As is custom and humane obligation, I attended the opening night protest
of the Ringling Bros. and Barnum & Bailey Circus when it came to town this
weekend. Many familiar faces lined the sidewalk outside the arena entrance,
with a stack of somewhat tattered signs and banners dutifully piled nearby
so each person could hold up the message or image that best conveyed his or
her sentiments about the event. Some held signs, others passed out leaflets
and some tried to do both.
The circus protest had special meaning this year, since last week Ringling and its parent company, Feld Entertainment, went on trial in federal district court in Washington, D.C., to answer charges that its treatment of Asian elephants violates the U.S. Endangered Species Act. The plaintiffs – the ASPCA, the Animal Welfare Institute, the Fund for Animals, the Animal Protection Institute and former Ringling employee Tom Rider – are finally getting their day in court on behalf of the elephants. The proverbial elephant in the (court)room is whether these animals, born or made captive, have any right to a halfway normal life – one that presumably excludes being whacked with a bullhook, being kept chained to the floor for hours on end, or being squeezed into railcars and hauled around the country for most of the year. Ringling and Feld bank on the image of the circus as wholesome family entertainment, and act like victims themselves when confronted with videotape, eyewitness testimony or any suggestion that their elephants are treated as anything but pampered pets. They know that tradition, combined with ignorance and/or outright unwillingness to learn the dark side of the circus, is on their side. What remains to be seen is whether the law has a loophole wide enough to ride an elephant through.
So as we who know more than we care to about the treatment of circus
elephants stood outside the arena, facing hundreds of people lining up to
enter, the task of enlightening the masses once more loomed. The crowd was
mostly families with small children, often one toddler in each hand or
riding atop shoulders, but there were also young couples and elderly ones.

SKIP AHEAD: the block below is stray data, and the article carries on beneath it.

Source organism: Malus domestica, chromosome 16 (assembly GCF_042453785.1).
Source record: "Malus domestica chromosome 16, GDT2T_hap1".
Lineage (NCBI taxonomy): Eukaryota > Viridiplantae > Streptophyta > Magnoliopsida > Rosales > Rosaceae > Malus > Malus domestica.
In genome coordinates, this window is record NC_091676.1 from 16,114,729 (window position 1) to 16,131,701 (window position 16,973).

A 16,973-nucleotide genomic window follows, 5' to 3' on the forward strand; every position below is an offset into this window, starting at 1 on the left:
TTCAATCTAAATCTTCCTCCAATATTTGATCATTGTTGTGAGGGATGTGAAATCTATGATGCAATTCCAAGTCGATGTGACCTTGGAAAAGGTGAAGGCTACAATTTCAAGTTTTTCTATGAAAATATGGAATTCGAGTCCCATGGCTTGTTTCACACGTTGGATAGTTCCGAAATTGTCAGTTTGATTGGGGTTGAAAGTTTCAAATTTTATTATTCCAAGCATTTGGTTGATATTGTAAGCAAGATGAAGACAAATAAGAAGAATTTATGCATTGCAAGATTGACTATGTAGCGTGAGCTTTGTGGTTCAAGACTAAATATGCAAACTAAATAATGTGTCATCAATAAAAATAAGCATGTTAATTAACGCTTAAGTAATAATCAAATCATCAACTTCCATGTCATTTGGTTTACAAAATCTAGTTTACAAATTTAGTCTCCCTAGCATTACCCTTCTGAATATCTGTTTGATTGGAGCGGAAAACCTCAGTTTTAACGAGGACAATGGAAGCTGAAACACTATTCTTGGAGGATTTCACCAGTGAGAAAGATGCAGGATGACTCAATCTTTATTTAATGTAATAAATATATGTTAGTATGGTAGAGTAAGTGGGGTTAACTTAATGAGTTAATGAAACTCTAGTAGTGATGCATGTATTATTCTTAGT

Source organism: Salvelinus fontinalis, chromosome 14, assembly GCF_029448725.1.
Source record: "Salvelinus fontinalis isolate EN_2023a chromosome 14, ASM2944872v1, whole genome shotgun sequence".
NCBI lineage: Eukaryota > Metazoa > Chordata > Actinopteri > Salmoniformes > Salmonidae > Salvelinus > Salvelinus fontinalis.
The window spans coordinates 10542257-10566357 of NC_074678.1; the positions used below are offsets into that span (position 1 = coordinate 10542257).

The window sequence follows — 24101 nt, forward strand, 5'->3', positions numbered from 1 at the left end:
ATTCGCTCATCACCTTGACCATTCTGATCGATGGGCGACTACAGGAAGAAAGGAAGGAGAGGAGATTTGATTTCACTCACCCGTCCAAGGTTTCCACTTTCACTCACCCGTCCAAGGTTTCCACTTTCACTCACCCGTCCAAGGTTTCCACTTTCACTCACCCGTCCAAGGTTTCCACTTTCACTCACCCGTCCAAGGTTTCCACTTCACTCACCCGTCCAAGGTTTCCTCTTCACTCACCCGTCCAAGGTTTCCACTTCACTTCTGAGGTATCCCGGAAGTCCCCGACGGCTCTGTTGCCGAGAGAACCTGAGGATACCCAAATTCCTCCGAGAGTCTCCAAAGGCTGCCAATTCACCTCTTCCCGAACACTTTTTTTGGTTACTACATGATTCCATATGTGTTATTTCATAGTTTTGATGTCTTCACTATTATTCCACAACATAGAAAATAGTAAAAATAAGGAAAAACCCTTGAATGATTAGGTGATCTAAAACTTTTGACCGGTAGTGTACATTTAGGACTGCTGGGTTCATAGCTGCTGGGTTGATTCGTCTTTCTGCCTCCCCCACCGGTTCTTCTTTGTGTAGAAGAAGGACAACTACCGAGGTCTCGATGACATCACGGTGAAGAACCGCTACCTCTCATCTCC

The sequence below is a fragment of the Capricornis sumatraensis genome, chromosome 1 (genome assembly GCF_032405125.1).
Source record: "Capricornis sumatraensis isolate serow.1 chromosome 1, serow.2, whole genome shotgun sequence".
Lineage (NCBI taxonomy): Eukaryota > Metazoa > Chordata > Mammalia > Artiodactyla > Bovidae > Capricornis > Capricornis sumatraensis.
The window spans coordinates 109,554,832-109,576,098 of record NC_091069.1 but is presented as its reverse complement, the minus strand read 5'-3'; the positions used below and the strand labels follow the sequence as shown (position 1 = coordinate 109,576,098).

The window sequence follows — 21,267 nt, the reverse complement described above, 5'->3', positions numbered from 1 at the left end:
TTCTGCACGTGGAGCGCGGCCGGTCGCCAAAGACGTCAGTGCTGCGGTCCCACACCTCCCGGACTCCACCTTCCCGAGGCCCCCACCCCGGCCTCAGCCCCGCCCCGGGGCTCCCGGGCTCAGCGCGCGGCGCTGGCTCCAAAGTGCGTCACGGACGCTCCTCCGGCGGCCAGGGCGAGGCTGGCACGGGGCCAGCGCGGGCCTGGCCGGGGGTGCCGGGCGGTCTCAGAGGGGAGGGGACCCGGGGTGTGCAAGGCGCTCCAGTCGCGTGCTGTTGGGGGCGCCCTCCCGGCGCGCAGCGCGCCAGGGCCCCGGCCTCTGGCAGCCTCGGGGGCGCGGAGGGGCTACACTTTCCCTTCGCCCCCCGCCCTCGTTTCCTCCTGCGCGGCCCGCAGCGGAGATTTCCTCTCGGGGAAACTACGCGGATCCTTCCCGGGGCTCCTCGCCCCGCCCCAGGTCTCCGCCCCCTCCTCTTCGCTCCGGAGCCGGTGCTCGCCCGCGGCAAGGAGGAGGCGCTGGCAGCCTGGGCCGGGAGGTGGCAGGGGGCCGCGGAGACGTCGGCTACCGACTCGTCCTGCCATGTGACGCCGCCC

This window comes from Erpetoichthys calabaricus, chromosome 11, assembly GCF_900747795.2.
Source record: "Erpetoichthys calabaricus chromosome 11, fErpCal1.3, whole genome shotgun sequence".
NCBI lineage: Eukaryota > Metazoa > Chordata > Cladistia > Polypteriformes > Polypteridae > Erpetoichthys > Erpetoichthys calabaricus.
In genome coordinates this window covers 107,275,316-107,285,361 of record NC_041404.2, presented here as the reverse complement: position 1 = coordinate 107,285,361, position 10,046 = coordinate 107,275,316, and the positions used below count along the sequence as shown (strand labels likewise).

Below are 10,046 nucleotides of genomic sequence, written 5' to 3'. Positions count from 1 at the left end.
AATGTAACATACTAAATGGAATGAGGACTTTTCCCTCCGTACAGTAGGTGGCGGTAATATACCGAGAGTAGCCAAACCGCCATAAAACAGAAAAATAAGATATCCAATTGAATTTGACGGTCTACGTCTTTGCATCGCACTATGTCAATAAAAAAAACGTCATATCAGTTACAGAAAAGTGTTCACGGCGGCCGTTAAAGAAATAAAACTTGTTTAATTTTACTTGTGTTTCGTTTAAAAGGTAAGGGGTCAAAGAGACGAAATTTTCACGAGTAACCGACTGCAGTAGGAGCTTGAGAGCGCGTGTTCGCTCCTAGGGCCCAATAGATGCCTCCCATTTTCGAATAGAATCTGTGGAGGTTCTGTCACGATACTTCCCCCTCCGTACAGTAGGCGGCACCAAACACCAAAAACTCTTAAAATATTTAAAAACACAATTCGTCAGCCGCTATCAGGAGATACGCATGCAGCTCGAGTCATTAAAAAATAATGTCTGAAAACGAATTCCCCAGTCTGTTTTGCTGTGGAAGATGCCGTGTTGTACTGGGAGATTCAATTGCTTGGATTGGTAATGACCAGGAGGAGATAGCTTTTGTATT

They had diverse backgrounds but shared a fairly even mix of curiosity and
caution about our presence. After all, they were there for a night of
supposedly simple fun, and there we were with pictures of sad, chained
elephants and words such as "torture," "beatings," and "abuse" on our signs.
I've found leafletting at circuses to be an emotionally draining task. Although there are a good number of people who graciously take flyers or even express their own concerns about the animals, there is a small but vocal percentage who take great offense to our message. Whether it's the presence of young children that makes parents' protective hackles go up or whether our message is so different from the mood the audience anticipates, the mere suggestion that all is not sunshine and happiness under the Big Top sometimes brings out extremely rude behavior in people. I don't mind the ones who politely decline to take flyers, but the ones who go out of their way to swerve around us, avoid all eye contact, or declare that we're "ridiculous," "silly" or "ought to have better things to do" truly mystify me. The ones who take a flyer and then angrily shove it in the nearest trash can, or better, ball it up and hurl it back at us, make me wonder what kind of emotional nerve we're hitting. It's a sociology and psychology lab-in-the-making out there, both to study the reactions from passersby and the cultural factors that seem to make people of color much more open minded and sympathetic to the animals' plight.
This year, with the Ringling trial occasionally in the news (but not nearly often enough, likely due to the influence of Feld Entertainment's millions of advertising dollars on the local media), the message might find its way into the collective consciousness a little more easily. As people filed past us, my two lasting thoughts were that a) the next time they read or hear something about circus animal cruelty, they'll realize we might actually know what we're talking about after all, and b) the older children I see reading our signs out loud might very well "get it" long before their parents do.
But however tedious it gets out there on the sidewalk, some years in cold wind and drizzling rain, we whose consciences will not let us stay home will stand side by side with our signs and our leaflets year after year if we must. We will hope for justice either in the federal court or the court of public opinion, and look forward to the day when we and the elephants and the tigers aren't chained to this miserable ritual any more.
Jill Howard Church is an Atlanta-based freelance writer and editor who specializes in animal issues. She is currently Managing Editor of AV Magazine for the American Anti-Vivisection Society (AAVS) and the President of GAveg, The Vegetarian Society of Georgia.
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